Mrs. Lintott: I will protect you.
Rudge: How do I define history? It's just one fuckin' thing after another.
[raucous laughter from the other students, but the interview board is appalled]
Mrs. Lintott: I see. And why do you want to come to Christ Church?
Rudge: It's the one I thought I might get into.
[Scripps is taking the mick out of Dakin for trying to please Irwin too much]
Scripps: Have you looked at your handwriting recently? You're beginning to write like him!
[turns to look at Posner's essay]
Scripps: You're writin' like 'im an' all!
Posner: I am not! Dakin writes like him, I write like Dakin.
[discussing Posner liking Dakin]
Scripps: Oh, Pos, with your spaniel heart. It will pass.
Posner: Yes, it's a phase. Who says I want it to pass? But the pain, the *pain*.
Scripps: Hector would say it's the only education worth having.
Posner: Yes. I just wish there were marks for it.
[about A.E. Housman]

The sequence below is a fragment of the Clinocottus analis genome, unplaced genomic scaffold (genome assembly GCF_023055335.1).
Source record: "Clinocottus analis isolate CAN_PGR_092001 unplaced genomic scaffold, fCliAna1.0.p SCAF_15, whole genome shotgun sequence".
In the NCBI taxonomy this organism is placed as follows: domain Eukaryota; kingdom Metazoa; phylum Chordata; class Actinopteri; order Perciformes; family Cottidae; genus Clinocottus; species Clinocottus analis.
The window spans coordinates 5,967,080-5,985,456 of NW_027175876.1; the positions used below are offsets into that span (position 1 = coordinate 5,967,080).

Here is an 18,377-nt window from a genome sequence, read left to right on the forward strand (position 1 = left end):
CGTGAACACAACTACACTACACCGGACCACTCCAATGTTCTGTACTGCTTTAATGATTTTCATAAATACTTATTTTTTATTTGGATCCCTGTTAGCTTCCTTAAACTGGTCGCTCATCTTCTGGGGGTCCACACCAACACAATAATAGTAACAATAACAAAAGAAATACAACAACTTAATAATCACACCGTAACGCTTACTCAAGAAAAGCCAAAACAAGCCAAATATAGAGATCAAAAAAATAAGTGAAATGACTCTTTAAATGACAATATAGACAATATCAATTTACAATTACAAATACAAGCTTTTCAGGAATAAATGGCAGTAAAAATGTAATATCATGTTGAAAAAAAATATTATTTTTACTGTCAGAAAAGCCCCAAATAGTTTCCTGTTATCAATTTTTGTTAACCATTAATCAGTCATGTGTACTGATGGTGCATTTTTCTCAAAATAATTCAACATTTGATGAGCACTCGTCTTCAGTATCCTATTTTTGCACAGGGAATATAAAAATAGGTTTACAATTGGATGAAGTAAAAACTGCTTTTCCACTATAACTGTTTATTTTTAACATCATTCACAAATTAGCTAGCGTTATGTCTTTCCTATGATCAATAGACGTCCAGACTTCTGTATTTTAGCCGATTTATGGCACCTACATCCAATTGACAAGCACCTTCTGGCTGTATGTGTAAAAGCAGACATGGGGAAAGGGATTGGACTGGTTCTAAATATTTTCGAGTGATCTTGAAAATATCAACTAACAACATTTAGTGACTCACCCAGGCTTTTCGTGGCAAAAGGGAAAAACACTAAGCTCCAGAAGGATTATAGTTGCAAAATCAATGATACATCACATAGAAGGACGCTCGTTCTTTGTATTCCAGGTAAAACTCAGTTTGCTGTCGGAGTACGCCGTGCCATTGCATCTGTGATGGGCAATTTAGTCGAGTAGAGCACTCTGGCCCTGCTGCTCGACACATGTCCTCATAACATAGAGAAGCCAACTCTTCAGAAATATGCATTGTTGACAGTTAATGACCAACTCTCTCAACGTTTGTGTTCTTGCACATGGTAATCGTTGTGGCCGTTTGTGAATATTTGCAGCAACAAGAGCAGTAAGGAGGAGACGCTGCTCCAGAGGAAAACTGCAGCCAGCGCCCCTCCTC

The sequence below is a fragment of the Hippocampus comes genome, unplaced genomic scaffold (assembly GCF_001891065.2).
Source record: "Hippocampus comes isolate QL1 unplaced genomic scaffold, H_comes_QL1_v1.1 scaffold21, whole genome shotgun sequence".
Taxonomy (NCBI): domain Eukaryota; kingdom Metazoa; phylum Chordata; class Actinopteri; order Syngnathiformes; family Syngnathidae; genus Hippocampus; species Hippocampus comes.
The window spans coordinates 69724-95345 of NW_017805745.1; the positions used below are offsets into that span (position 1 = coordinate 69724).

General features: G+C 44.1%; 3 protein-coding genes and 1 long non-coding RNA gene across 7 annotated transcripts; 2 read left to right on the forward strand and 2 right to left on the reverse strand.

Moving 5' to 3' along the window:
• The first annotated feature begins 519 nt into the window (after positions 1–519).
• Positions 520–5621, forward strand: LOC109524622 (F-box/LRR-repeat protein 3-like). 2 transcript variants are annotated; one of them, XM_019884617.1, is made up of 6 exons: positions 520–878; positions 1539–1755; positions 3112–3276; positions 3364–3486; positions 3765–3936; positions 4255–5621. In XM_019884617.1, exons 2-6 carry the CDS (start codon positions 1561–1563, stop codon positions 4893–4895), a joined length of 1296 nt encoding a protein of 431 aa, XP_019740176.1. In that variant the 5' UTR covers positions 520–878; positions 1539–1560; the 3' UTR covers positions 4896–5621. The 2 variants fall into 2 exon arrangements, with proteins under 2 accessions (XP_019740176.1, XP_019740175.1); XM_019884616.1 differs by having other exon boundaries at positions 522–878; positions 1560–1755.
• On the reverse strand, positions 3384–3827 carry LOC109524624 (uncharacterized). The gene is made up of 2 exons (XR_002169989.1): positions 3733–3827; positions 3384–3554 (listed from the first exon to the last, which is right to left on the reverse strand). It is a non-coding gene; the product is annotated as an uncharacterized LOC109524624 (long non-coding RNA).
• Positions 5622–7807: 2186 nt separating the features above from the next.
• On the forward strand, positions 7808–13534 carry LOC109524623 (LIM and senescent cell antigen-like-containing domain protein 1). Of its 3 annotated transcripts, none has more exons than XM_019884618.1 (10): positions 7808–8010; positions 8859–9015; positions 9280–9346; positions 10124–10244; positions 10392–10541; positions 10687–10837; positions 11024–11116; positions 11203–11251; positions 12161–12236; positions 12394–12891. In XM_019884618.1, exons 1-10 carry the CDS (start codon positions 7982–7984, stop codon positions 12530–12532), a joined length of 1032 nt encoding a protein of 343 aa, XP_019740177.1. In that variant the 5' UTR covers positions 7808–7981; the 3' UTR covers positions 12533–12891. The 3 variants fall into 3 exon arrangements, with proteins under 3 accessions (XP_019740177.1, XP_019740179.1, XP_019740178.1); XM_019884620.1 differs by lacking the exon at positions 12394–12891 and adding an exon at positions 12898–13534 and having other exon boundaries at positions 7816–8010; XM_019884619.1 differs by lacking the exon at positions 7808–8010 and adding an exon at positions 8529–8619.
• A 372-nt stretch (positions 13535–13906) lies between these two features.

Timms: Wasn't he a nancy, sir?
Hector: Foul, festering, grubby-minded little trollop! Do not use that word!
[Hector hits Timms on the head with an exercise book]
Timms: But you use it, sir!
Hector: I do, sir, I know, but I am far gone in age and decrepitude.
Headmaster: There's a vacancy in history.
Tom Irwin: [Thoughtfully] That's very true.
Headmaster: In the school.
Tom Irwin: Ah.
Timms: You've got crap handwriting, sir!
Tom Irwin: It's your eyesight that's bad, and we know what that's caused by.
Timms: Sir! Is that a coded reference to the mythical dangers of self-abuse?
Tom Irwin: Possibly. It might even be a joke.
Dakin: A joke, sir. Oh. Are jokes going to be a feature, sir? We need to know as it affects our mindset.
Dakin: Foreskins and stuff. "Oh, sir, you devil!"